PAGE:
Tony Mandarich, Mike Mamula, Akili Smith, Cade McCown. Four players who looked the part, acted the part and collected millions in the NFL for doing one thing - nothing.
We all know the NFL is a crap shoot when it comes to the NFL Draft and finding the right fir for your franchise. For every Andrew Luck, there are 30 Heath Shulers. There is no rhyme or reason for success of failure, only that it happens often in the league.
These 10 players look the part and are gaining plenty of recognition, but could be busts when it is all said and done.
Blake Bortles, Quarterback, Central Florida
He has a strong arm and a nice delivery. Can throw the deep ball with authority. But, in many eyes (like mine) he is a won-year wonder. Part of me wishes he stayed in school for his senior year to prove he could do this one more season.
Aaron Donald, Defensive Tackle, Pittsburgh
He is only 6-foot tall, but at 285 pounds he can move like a cat on the line. The ACC Defensive Player of the Year has some game in him, but teams had better hope he can play on the inside and outside and be the next Elvis Dumerville or he has not place in the NFL.
Jimmy Garoppolo, Quarterback, Eastern Illinois
The last quarterback from Eastern Illinois to play in the NFL was Tony Romo. We all know what kind of career Romo has had. Garoppolo is bigger and stronger and looks to be the NFL part. While he has been impressive so far in post season all star games, can he translate to an NFL starter in his rookie season?
Johnny Manziel, Quarterback, Texas A&M
I think there are many schools of thinking on Manziel in the professional game. If he can play at full speed and make the game come to him, he will be very successful. But this is the NFL where everything is bigger, stronger and faster and I just do not see that happening for a player his size and with defenses ready to pounce on him.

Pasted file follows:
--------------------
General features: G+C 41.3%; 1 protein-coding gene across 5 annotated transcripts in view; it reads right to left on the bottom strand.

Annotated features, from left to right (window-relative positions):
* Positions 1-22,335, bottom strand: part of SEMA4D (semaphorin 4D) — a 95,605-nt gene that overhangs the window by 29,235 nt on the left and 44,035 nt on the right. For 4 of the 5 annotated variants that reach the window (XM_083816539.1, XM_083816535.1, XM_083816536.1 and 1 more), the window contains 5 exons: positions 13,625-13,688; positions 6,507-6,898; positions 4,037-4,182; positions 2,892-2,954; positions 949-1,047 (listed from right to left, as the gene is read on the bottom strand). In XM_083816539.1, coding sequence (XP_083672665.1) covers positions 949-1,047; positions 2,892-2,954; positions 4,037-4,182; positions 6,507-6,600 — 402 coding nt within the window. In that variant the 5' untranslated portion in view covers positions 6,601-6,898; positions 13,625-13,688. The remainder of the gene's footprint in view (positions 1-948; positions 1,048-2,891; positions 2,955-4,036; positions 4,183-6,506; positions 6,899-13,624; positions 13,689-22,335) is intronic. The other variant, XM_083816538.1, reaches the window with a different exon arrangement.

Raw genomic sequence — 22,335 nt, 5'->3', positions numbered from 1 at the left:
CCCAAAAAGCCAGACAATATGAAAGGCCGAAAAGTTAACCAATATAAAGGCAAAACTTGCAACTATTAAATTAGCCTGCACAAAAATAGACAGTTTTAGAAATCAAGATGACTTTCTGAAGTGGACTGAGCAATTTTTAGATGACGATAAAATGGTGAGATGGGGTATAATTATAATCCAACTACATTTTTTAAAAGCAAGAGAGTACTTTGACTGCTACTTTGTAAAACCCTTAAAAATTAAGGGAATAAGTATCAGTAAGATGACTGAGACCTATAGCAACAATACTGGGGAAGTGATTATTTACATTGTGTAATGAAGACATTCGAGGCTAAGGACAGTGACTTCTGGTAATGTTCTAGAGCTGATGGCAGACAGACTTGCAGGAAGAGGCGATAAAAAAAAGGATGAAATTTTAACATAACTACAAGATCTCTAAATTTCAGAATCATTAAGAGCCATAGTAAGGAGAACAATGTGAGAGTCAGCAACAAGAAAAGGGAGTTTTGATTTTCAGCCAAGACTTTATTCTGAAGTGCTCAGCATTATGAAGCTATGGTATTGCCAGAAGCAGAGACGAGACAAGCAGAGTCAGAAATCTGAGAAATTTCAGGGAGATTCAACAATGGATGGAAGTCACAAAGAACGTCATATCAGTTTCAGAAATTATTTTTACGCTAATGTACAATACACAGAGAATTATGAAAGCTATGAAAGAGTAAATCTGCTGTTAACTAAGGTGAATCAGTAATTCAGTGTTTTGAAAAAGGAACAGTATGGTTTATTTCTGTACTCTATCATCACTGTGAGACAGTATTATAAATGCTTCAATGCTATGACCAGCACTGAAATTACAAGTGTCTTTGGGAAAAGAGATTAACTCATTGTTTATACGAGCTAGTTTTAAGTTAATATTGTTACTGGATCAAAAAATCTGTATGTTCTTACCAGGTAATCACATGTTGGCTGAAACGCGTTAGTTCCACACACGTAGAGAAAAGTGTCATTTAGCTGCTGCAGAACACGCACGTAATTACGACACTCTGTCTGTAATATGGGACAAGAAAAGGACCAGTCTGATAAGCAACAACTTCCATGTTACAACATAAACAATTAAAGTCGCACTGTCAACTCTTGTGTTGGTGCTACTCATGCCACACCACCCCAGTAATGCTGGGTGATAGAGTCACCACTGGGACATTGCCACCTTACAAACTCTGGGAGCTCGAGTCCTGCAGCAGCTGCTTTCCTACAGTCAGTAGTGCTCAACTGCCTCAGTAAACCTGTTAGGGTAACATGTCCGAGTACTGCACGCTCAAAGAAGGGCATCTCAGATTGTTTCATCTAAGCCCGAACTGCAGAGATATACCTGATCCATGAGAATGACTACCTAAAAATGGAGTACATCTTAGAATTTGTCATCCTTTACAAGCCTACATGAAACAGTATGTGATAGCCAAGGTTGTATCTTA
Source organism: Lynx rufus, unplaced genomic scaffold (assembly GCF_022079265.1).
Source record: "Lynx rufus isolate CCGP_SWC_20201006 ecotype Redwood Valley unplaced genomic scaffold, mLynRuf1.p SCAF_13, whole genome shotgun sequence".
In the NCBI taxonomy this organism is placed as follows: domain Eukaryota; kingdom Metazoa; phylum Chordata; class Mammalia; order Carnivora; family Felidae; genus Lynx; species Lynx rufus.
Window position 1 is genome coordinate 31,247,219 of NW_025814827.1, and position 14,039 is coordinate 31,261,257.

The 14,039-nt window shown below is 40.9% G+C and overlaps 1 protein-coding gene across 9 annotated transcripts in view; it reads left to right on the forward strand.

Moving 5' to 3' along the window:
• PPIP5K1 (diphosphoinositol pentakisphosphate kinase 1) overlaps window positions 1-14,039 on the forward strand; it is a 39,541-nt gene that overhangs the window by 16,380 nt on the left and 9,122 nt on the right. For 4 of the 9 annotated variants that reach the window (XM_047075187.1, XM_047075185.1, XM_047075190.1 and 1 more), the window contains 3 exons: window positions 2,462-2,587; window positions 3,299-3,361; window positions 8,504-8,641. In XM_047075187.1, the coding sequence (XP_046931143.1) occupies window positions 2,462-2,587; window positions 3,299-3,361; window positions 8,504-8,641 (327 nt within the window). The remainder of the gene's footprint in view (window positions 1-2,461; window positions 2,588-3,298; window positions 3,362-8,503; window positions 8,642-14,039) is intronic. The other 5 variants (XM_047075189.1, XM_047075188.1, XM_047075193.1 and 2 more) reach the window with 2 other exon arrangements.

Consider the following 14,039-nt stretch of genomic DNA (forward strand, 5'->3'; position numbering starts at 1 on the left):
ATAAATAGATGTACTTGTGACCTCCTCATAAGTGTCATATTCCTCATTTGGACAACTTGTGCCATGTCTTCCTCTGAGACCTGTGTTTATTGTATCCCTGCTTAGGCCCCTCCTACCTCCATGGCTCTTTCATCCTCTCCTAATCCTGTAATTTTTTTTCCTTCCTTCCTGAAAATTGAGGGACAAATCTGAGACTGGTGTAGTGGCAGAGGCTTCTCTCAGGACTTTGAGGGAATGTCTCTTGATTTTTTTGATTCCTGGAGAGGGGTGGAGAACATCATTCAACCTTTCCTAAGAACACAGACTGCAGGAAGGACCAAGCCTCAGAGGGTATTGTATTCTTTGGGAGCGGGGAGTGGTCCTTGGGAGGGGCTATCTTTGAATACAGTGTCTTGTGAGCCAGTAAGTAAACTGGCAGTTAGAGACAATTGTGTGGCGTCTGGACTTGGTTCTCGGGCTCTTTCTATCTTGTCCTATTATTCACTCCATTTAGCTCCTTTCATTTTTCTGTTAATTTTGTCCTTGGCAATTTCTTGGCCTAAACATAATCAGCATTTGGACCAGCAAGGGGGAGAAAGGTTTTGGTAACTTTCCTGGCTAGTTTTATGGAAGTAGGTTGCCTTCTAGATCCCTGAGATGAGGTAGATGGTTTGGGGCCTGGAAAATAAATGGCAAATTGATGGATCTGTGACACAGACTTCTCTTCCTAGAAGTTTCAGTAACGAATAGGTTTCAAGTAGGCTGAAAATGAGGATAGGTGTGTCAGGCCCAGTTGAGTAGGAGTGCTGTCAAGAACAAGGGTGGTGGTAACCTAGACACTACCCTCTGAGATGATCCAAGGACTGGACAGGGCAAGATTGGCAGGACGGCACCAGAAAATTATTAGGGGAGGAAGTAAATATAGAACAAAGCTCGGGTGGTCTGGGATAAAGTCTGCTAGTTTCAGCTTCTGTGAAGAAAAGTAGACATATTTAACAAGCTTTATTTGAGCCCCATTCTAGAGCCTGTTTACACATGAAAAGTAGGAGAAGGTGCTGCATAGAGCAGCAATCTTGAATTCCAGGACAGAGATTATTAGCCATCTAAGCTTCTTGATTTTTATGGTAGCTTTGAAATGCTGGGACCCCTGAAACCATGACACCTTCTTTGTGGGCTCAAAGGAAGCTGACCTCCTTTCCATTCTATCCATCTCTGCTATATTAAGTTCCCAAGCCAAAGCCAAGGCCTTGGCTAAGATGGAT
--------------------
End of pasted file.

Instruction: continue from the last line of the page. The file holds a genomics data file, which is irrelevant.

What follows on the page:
Louchiez Purifoy, Defensive Back, Florida
When the college season started, he was thought to be a first round draft pick. Now, he may fall to the second or third round. The jury is all over the board on him. Purifoy is a big time hitter, but will he play man coverage in the pros and be successful?
Michael Sam, Outside Linebacker, Missouri
In college, he played standing up on the line. Because of his size, he plays in a 4-3 standing up as an outside linebacker. I loved the dominance Sam had in the SEC against teams like South Carolina, Georgia and Florida. Playing in the NFL is a whole other story. I hope he is not the second coming of John Bosa or Eric Kumerow.
De’Anthony Thomas, Running Back, Oregon
He was the featured back in the Oregon offense before he got injured. Thomas has the skills to be an elite back for an NFL team. I worry when a running back is injured, but more than that, I wonder if he has the physical stamina to be a top-flight player in the NFL.
Stephon Tuitt, Defensive End, Notre Dame
He is 6’6” and 318 pounds and moves with agility against smaller opponents. What happens when he faces offensive linemen who are just as big as he is. Tuitt - who comes out early for the draft - could be manhandled at the line of scrimmage. Does he have the leverage to move a larger pile backward.
Sammy Watkins, Wide Receiver, Clemson
Here is the thing about Watkins. He was a tremendous talent at Clemson and has speed to burn. But I do not see teams falling head over heels to draft him. He could be a pick of the Rams at No. 2 or he could slide as far as nine to Buffalo. There is a good player without a true team to call his own.
James Wilder, Jr., Running Back, Florida State
He has a good pedigree, can run through a wall and should have stayed in school to assure he would be a first round pick. Wilder, like his father, James Sr., is as accomplished as they come. He has nice size but never had to carry the load in college. Can he do it in the pro game?